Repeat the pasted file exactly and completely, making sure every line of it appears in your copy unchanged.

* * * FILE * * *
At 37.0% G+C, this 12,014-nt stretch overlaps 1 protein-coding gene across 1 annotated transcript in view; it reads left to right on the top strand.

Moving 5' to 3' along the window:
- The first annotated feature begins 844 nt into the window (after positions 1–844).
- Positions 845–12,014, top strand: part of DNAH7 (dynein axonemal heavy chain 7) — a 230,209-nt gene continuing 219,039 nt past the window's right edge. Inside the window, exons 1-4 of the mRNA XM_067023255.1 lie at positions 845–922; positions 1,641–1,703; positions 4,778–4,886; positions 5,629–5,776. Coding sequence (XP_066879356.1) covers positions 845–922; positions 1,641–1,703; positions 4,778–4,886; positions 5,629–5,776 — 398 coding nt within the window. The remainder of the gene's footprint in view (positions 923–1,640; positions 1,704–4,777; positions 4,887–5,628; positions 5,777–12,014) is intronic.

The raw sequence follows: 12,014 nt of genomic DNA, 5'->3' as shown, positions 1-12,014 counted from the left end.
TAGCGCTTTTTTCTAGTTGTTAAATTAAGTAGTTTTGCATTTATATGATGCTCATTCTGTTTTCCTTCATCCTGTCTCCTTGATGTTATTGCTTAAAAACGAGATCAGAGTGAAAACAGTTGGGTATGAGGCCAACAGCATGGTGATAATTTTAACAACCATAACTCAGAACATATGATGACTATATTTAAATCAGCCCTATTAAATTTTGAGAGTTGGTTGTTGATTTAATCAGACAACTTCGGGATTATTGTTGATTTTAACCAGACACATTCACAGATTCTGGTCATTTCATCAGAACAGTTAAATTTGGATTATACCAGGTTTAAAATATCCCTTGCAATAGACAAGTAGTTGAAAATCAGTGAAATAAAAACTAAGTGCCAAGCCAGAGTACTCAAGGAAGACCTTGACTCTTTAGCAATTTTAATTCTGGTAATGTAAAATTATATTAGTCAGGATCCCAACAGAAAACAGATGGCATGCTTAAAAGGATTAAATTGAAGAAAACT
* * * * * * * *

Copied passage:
At 37.0% G+C, this 12,014-nt stretch overlaps 1 protein-coding gene across 1 annotated transcript in view; it reads left to right on the top strand.

Moving 5' to 3' along the window:
- The first annotated feature begins 844 nt into the window (after positions 1–844).
- Positions 845–12,014, top strand: part of DNAH7 (dynein axonemal heavy chain 7) — a 230,209-nt gene continuing 219,039 nt past the window's right edge. Inside the window, exons 1-4 of the mRNA XM_067023255.1 lie at positions 845–922; positions 1,641–1,703; positions 4,778–4,886; positions 5,629–5,776. Coding sequence (XP_066879356.1) covers positions 845–922; positions 1,641–1,703; positions 4,778–4,886; positions 5,629–5,776 — 398 coding nt within the window. The remainder of the gene's footprint in view (positions 923–1,640; positions 1,704–4,777; positions 4,887–5,628; positions 5,777–12,014) is intronic.

The raw sequence follows: 12,014 nt of genomic DNA, 5'->3' as shown, positions 1-12,014 counted from the left end.
TAGCGCTTTTTTCTAGTTGTTAAATTAAGTAGTTTTGCATTTATATGATGCTCATTCTGTTTTCCTTCATCCTGTCTCCTTGATGTTATTGCTTAAAAACGAGATCAGAGTGAAAACAGTTGGGTATGAGGCCAACAGCATGGTGATAATTTTAACAACCATAACTCAGAACATATGATGACTATATTTAAATCAGCCCTATTAAATTTTGAGAGTTGGTTGTTGATTTAATCAGACAACTTCGGGATTATTGTTGATTTTAACCAGACACATTCACAGATTCTGGTCATTTCATCAGAACAGTTAAATTTGGATTATACCAGGTTTAAAATATCCCTTGCAATAGACAAGTAGTTGAAAATCAGTGAAATAAAAACTAAGTGCCAAGCCAGAGTACTCAAGGAAGACCTTGACTCTTTAGCAATTTTAATTCTGGTAATGTAAAATTATATTAGTCAGGATCCCAACAGAAAACAGATGGCATGCTTAAAAGGATTAAATTGAAGAAAACT